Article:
The objective of this project is to understand the formation and evolution of galaxies of different morphological types, using the many local examples that can be resolved into individual stars, hence performing the so-called "galactic archaelogy". This branch of research is one of the main drivers of major international projects/facilities, such as the on-going Gaia mission and SDSS surveys, and the planned WHT/WEAVE, LSST, VISTA/4MOST, DESI, E-ELT/HARMONI, to name a few. This ensures that Galactic Archaelogy will be at the forefront of astronomical research for a long time.
Because of their relative proximity, Local Group galaxies can be resolved into stars. Therefore we can study them with a detail impossible elsewhere with present-day facilities and derive their evolutionary history using a set of complementary techniques. On the one hand, using deep photometry reaching the old main sequence turn-offs, it is possible to derive the full star formation history over the entire galaxy's life. Spectroscopic studies of individual stars add direct information on the kinematics and chemical abundances of the different stellar populations; for the most nearby systems, the inclusion of accurate astrometric measurements yields information on the orbital motion of the system and can even deliver the full 6D phase-space information of sub-samples of stars. Third, the study of variable stars such as Cepheids and RR Lyrae provide independent constraints on metallicities and ages of the populations they belong to. These observations offer invaluable, rich information to models of the formation and evolution of galactic structures in a cosmological context.
The Local Group and its immediate surroundings contain about 80 galaxies of different morphological types. Among these, the largest are spiral galaxies (the Milky Way, M31 and M33), a dozen of them are (dwarf) irregulars and the rest are early-type systems. Thus, we can study galaxies of different morphological types, from the Milky Way down to the smallest galactic scales, which are those challenging our understanding of what a "galaxy" is. We also aim at exploiting the detailed information from resolved stellar population studies to test the performance and applicability of integrated light techniques, which are applied to distant stellar systems.
Members of the project
Highlights and results
Below a list of highlights from the group activities in 2018. For a more general overview see publication list and this webpage.
- Several structures in the Large Magellanic Clouds have been studied: its bar and internal disc (Monteagudo-Narvion et al. 2018), a ring-like over-density in the disc (Choi et al. 2018a) and a deformation induced by tidal forces in the external disc (Choi et al. 2018b). Furthermore a large-scale reddening map was obtained.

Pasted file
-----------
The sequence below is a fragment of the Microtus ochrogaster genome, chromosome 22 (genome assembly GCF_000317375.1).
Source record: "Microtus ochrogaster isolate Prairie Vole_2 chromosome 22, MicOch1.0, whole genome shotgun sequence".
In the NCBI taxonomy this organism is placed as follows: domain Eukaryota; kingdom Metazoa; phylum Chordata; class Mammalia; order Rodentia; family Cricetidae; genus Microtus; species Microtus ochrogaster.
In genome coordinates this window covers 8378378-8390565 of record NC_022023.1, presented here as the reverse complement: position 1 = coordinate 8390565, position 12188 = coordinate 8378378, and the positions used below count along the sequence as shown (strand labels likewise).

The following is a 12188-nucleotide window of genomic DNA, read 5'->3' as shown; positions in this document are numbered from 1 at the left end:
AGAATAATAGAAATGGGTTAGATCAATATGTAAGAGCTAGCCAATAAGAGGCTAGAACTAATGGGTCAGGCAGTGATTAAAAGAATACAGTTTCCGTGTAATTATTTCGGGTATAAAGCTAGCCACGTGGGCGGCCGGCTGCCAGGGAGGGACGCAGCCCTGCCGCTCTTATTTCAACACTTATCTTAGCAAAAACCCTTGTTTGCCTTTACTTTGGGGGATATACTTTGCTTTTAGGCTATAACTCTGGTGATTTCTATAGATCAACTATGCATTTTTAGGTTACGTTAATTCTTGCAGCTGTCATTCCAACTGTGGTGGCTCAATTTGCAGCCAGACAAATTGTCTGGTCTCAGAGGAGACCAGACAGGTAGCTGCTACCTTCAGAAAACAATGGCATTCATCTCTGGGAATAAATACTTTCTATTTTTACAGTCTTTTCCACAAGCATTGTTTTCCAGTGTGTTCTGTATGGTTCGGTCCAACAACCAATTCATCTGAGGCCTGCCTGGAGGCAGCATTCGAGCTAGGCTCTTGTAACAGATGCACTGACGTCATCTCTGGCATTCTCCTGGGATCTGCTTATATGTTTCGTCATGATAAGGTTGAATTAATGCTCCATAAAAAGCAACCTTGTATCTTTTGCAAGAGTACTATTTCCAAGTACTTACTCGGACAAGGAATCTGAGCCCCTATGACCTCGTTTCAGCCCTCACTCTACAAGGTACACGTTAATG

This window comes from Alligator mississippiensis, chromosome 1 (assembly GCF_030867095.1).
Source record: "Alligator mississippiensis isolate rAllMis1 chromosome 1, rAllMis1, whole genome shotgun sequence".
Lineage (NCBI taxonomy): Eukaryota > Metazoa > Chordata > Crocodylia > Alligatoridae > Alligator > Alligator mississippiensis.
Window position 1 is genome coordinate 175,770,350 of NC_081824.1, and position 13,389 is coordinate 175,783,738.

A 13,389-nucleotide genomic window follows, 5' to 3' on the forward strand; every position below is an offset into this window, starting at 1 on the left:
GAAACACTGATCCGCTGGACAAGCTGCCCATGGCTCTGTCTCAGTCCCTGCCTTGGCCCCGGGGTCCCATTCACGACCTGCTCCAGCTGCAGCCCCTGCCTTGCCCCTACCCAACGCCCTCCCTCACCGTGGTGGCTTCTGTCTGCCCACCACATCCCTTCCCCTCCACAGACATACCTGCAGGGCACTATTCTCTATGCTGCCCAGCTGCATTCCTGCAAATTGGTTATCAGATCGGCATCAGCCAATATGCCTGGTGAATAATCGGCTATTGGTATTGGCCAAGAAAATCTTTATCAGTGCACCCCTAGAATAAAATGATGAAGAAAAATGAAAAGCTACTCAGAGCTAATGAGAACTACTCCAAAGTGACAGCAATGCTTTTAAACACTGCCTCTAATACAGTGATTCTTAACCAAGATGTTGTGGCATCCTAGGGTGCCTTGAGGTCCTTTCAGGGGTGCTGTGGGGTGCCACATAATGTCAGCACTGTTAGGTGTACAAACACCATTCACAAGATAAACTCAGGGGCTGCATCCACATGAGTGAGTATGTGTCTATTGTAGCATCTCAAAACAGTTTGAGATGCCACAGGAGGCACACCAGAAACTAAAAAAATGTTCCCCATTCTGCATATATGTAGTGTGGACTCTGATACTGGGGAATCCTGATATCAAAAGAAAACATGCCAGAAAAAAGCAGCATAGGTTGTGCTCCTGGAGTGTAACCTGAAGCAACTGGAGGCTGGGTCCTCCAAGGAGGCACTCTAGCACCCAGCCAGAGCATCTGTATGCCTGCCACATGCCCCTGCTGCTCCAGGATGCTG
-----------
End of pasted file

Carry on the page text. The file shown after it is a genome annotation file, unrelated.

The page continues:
- In Fritz, Battaglia et al. (2018) we have very timely exploited the second release of data from the Gaia mission to provide the determination of the systemic motions and orbital parameters for the largest number of Milky Way satellites to date. This has resulted into a ESA story and an IAC press release.
- In Cicuendez & Battaglia (2018) we have unveiled signs of accretion of a smaller galaxy in the Sextans dSph. This events should become increasingly rare at low masses and the discovery makes of Sextans the smallest system in which some signs have been detected so far. The work has resulted in a IAC press release and has made it to the IAC gallery of results.
- In Taibi, Battaglia et al. (2018) we took an important step forward in assessing the internal kinematics of the Cetus dwarf spheroidal galaxy and carried out the first wide-area spectroscopic determination of its metallicity properties. With our analysis, Cetus adds to the growing scatter in stellar-dark matter halo properties in low-mass galactic systems.
- A considerable amount of time has been allocated for observations with the Hubble Space Telescope. 32 orbits will be devoted to study the variable stars content of the VV124 and Kkr25 galaxies.
Radial velocities and metallicities from infrared Ca II triplet spectroscopy of open clusters . Berkeley 26, Berkeley 70, NGC 1798, and NGC 2266
Context. Open clusters are ideal test particles for studying the formation and evolution of the Galactic disk. However, the number of clusters with information about their radial velocities and chemical compositions remains largely insufficient. Aims: We attempt to increase the number of open clusters with determinations of radial velocities andCarrera, R. J.
The SUMO project I. A survey of multiple populations in globular clusters
We present a general overview and the first results of the SUMO project (a SUrvey of Multiple pOpulations in Globular Clusters). The objective of this survey is the study of multiple stellar populations in the largest sample of globular clusters homogeneously analysed to date. To this aim we obtained high signal-to-noise (S/N > 50) photometry forMonelli, M. et al.
Spatially resolved LMC star formation history - I. Outside in evolution of the outer LMC disc
We study the evolution of three fields in the outer Large Magellanic Cloud (LMC) disc (Rgc = 3.5-6.2 kpc). Their star formation history indicates a stellar population gradient such that younger stellar populations are more centrally concentrated. We identify two main star-forming epochs, separated by a period of lower activity between ≃7 and ≃4 GyrStetson, P. B. et al.